Overview of Italy

Italy is a country located in southern Europe. Italy occupies a boot-shaped peninsula that extends into the Mediterranean sea from southern Europe. The country also includes two large islands, Sicily and Sardinia.
The History
Italy has had a long and colorful history. For much of its history, Italy has been divided into many small and often warring city states. This occurred after the break up of the Roman Empire when much of Europe became feudal. In 476, Odoacer defeated the last emperor of ancient Rome, Romulus Augustulus. Odoacer ruled for 13 years after gaining control. He was then attacked and defeated by Theodoric, the king of a Germanic tribe named the Ostrogoths. Both kings, Theodoric and Odoacer ruled jointly until Theodoric murdered Odoacer. Theodoric continued to rule Italy with a government comprised mostly of Italians and an army composed of Ostrogoths. During his rule, he brought peace to the country but after his death in 526, the kingdom began to grow weak. In 553, Justinian, the Byzantine emperor who ruled the eastern part of the Roman Empire, defeated the Ostrogoths and expelled them. For a time, the Old Roman Empire was united again. Byzantine rule in Italy collapsed as increased attacks from Germanic tribes weakened the empire. Byzantine rule collapsed in 572 when the Lombards invaded.
In the 400ís and 500ís the popes increased their influence in both religious and political matters in Italy and elsewhere. The popes were usually the ones who made attempts to protect Italy from foreign invasion or to soften foreign rule. The popes for almost 200 years had opposed attempts by the Lombards, who controlled most of Italy, to take over Rome. The popes defeated the Lombards with the aid of two Frankish kings, Charlemagne and Pepin the Short. The papal states were created out of land won for the popes by Pepin.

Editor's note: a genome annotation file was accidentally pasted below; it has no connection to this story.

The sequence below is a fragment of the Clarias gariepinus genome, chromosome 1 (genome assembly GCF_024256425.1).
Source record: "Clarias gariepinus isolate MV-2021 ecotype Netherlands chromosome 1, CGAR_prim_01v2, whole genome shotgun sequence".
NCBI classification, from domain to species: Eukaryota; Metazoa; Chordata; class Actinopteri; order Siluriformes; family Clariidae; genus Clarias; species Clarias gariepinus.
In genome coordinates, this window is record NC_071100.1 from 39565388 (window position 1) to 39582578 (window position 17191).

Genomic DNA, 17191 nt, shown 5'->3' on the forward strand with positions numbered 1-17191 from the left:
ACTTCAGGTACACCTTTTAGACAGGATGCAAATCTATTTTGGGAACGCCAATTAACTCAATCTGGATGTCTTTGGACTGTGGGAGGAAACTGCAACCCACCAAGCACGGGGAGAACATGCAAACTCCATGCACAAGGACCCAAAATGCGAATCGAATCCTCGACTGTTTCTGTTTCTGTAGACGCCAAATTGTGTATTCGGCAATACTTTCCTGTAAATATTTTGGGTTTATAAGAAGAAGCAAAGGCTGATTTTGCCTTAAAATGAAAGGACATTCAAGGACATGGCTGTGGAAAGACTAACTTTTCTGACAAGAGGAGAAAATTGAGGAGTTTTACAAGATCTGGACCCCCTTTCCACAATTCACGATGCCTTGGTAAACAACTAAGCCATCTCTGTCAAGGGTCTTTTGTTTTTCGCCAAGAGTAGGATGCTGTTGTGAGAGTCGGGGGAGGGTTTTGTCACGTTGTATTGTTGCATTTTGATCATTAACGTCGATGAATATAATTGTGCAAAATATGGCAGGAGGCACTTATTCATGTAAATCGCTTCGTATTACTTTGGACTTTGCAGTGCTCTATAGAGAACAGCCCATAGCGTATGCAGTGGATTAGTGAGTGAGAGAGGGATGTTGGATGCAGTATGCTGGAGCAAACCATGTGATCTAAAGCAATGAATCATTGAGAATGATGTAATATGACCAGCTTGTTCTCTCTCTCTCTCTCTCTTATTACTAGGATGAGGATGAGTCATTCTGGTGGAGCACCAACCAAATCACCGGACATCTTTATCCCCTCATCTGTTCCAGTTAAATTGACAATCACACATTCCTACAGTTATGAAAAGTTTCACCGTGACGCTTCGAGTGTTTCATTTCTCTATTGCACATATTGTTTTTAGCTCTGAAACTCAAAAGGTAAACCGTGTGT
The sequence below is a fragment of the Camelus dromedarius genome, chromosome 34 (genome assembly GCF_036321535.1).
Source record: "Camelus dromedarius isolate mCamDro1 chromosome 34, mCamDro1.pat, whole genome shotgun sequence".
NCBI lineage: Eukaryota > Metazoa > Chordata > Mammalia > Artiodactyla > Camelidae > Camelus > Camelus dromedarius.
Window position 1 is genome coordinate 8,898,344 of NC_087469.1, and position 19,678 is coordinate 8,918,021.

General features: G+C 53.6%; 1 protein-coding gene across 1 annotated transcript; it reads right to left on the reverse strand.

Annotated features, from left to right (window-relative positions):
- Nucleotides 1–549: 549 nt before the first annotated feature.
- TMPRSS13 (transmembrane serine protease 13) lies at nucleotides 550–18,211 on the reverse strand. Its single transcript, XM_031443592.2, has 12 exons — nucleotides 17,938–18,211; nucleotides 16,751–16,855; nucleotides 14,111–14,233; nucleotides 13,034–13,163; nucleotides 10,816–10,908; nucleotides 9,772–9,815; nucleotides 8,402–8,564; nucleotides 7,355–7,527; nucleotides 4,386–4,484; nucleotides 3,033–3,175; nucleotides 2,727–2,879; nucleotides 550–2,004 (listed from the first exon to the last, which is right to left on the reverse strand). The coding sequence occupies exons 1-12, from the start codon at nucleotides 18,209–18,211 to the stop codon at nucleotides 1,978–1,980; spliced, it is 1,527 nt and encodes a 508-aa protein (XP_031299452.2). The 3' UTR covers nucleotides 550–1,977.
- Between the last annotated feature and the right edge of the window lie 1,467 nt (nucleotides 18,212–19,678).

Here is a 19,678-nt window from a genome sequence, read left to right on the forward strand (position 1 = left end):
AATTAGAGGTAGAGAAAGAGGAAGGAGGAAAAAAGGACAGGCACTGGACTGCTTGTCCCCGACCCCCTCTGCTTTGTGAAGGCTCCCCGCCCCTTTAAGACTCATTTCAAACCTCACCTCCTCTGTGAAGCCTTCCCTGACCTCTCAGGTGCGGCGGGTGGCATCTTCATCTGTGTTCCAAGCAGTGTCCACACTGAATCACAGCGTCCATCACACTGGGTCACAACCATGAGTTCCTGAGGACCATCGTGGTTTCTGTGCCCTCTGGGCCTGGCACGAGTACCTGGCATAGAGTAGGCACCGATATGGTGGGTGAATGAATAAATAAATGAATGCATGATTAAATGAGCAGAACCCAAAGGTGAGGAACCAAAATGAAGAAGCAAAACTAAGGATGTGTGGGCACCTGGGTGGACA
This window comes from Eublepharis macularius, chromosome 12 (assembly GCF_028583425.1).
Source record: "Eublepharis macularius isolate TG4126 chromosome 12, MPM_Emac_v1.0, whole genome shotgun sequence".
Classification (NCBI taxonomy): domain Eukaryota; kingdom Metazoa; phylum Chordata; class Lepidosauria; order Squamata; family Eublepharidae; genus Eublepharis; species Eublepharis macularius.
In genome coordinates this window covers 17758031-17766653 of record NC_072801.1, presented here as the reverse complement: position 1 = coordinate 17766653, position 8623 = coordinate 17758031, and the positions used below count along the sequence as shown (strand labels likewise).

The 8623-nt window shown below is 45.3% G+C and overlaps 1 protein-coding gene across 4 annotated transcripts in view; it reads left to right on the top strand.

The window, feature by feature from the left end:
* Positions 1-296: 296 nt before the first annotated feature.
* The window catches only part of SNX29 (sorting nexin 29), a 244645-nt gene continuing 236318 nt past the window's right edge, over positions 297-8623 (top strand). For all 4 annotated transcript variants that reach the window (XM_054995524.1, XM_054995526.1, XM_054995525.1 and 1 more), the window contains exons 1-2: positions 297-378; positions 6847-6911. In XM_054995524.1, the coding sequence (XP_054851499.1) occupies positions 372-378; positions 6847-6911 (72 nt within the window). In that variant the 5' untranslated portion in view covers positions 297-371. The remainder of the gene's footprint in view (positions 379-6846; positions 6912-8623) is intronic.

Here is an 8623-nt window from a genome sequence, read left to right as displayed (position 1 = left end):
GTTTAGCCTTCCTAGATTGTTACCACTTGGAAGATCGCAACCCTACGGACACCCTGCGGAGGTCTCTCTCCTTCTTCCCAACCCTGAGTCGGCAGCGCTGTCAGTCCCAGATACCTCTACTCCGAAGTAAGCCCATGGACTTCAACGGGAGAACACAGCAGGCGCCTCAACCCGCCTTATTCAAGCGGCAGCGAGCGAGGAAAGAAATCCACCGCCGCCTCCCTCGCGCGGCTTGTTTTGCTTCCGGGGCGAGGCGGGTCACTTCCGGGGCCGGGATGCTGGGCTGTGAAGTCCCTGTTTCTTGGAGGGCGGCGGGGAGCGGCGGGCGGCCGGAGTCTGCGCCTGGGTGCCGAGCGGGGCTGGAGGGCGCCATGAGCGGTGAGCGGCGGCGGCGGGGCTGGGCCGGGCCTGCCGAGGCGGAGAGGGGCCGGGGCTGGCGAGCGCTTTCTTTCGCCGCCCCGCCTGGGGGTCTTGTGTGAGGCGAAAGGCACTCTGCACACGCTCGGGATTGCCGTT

From the 10th century on, Italian cities began to grow rapidly and became increasingly independent of one another. They flourished because of their access to the Mediterranean trade routes and almost had a complete monopoly on all spice and silks coming into Europe. They became centers of political life, foreign trade and banking. At this time, the church grew in power also. The Italian popes became increasingly more involved in the European political scene. Many of these city states became extremely wealthy and powerful and resisted the attempts of noblemen and emperors to control them.
During the 1300ís, one of the greatest eras in human history occurred, The Renaissance. The Renaissance occurred primarily in Italy in the various city states. Many great artists and philosophers lived during this period and enhanced Italyís prestige.
The kingdom of Italy was formed in 1861. Five years later, in 1866, Venetia became a part of that kingdom. Rome became its capital in 1871.
Benito Mussolini became premier in 1922. In 1940, Italy entered World War II on the side of the Germans. Italy surrendered in 1943 and established a new republic in 1946.
Culture and Customs
The population of Italy is approximately 58 million people, most of whom live in the urban cities. The four largest cities in Italy, in order of population are Rome, Milan, Naples and Turin. The most densely populated areas of the country are the industrialized regions of Lombardy and Liguria in the northwest region of Campania in the south. The areas with the lowest population density are the mountains of both the north and south.
More than two thirds of Italyís population reside in cities. Most live in large, concrete apartment buildings. A few of the more wealthy people live in single-family homes. The oldest sections of an Italian city are made up o low buildings that have apartments around a central courtyard. Newer parts of the city often have larger apartment buildings. Poor neighborhoods are usually found on the outskirts of the city.
Most unmarried children live with their parents. Parents often help an adult son or daughter purchase an apartment near their own. Many young women work outside the home, and grandparents often help care for the children of working mothers. Many urban areas provide public child-care centers.
City growth and the increased use of the automobile have led to some serious problems with urban pollution in Italy. In large cities, the air pollution poses a health hazard and